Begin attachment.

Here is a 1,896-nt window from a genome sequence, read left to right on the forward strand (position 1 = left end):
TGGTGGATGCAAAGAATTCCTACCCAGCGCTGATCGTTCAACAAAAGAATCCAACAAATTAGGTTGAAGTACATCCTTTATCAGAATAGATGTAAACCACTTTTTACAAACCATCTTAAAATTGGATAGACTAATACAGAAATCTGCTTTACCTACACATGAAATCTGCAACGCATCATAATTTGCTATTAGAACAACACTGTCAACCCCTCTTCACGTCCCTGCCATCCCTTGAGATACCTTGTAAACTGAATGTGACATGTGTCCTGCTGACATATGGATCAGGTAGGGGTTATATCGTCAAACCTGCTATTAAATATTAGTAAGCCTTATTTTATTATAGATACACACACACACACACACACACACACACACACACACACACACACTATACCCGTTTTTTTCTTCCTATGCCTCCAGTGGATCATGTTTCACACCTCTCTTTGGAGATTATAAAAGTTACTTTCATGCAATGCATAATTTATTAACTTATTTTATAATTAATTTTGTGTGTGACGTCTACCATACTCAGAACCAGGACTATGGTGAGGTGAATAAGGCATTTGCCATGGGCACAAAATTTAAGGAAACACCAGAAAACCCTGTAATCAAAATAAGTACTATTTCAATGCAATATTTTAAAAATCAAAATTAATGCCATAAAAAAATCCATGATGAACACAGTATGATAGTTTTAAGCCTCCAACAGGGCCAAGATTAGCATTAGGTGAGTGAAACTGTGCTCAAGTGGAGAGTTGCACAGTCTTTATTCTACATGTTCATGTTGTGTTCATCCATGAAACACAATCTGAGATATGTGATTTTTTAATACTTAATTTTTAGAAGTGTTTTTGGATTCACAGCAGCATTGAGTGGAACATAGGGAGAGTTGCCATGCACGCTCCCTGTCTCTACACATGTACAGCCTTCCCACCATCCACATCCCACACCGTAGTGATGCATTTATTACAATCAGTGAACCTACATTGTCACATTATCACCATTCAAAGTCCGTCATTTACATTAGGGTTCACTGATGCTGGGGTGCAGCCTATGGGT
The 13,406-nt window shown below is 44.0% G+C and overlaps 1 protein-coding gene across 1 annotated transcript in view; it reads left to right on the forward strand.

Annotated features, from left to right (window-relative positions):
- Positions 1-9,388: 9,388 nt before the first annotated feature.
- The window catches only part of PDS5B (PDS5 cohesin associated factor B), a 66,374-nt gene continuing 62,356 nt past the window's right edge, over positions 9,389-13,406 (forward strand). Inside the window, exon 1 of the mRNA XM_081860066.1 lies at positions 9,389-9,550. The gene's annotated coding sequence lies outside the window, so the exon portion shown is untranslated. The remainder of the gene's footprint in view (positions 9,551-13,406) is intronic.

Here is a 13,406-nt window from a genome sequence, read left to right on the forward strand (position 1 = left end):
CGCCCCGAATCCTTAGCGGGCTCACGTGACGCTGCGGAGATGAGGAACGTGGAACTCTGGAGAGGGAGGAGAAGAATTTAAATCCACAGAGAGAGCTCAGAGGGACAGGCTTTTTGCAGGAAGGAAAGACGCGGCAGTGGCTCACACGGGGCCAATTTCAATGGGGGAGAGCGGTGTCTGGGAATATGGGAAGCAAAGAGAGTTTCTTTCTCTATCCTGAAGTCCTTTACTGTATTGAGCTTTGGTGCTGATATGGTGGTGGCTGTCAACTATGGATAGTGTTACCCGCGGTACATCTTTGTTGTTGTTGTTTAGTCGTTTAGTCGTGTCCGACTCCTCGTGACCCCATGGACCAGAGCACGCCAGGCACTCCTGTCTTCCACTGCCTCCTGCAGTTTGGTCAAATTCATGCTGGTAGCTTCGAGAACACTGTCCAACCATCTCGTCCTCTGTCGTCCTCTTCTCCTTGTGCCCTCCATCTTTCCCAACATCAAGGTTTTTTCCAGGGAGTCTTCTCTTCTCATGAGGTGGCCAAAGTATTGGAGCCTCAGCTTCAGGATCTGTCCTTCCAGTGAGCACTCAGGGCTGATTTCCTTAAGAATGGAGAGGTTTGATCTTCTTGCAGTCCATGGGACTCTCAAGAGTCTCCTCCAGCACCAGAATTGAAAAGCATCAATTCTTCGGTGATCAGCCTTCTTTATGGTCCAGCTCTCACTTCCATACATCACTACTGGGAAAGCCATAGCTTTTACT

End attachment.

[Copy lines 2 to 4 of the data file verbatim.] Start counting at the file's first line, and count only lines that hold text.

TGGTGGATGCAAAGAATTCCTACCCAGCGCTGATCGTTCAACAAAAGAATCCAACAAATTAGGTTGAAGTACATCCTTTATCAGAATAGATGTAAACCACTTTTTACAAACCATCTTAAAATTGGATAGACTAATACAGAAATCTGCTTTACCTACACATGAAATCTGCAACGCATCATAATTTGCTATTAGAACAACACTGTCAACCCCTCTTCACGTCCCTGCCATCCCTTGAGATACCTTGTAAACTGAATGTGACATGTGTCCTGCTGACATATGGATCAGGTAGGGGTTATATCGTCAAACCTGCTATTAAATATTAGTAAGCCTTATTTTATTATAGATACACACACACACACACACACACACACACACACACACACACACACTATACCCGTTTTTTTCTTCCTATGCCTCCAGTGGATCATGTTTCACACCTCTCTTTGGAGATTATAAAAGTTACTTTCATGCAATGCATAATTTATTAACTTATTTTATAATTAATTTTGTGTGTGACGTCTACCATACTCAGAACCAGGACTATGGTGAGGTGAATAAGGCATTTGCCATGGGCACAAAATTTAAGGAAACACCAGAAAACCCTGTAATCAAAATAAGTACTATTTCAATGCAATATTTTAAAAATCAAAATTAATGCCATAAAAAAATCCATGATGAACACAGTATGATAGTTTTAAGCCTCCAACAGGGCCAAGATTAGCATTAGGTGAGTGAAACTGTGCTCAAGTGGAGAGTTGCACAGTCTTTATTCTACATGTTCATGTTGTGTTCATCCATGAAACACAATCTGAGATATGTGATTTTTTAATACTTAATTTTTAGAAGTGTTTTTGGATTCACAGCAGCATTGAGTGGAACATAGGGAGAGTTGCCATGCACGCTCCCTGTCTCTACACATGTACAGCCTTCCCACCATCCACATCCCACACCGTAGTGATGCATTTATTACAATCAGTGAACCTACATTGTCACATTATCACCATTCAAAGTCCGTCATTTACATTAGGGTTCACTGATGCTGGGGTGCAGCCTATGGGT
The 13,406-nt window shown below is 44.0% G+C and overlaps 1 protein-coding gene across 1 annotated transcript in view; it reads left to right on the forward strand.

Annotated features, from left to right (window-relative positions):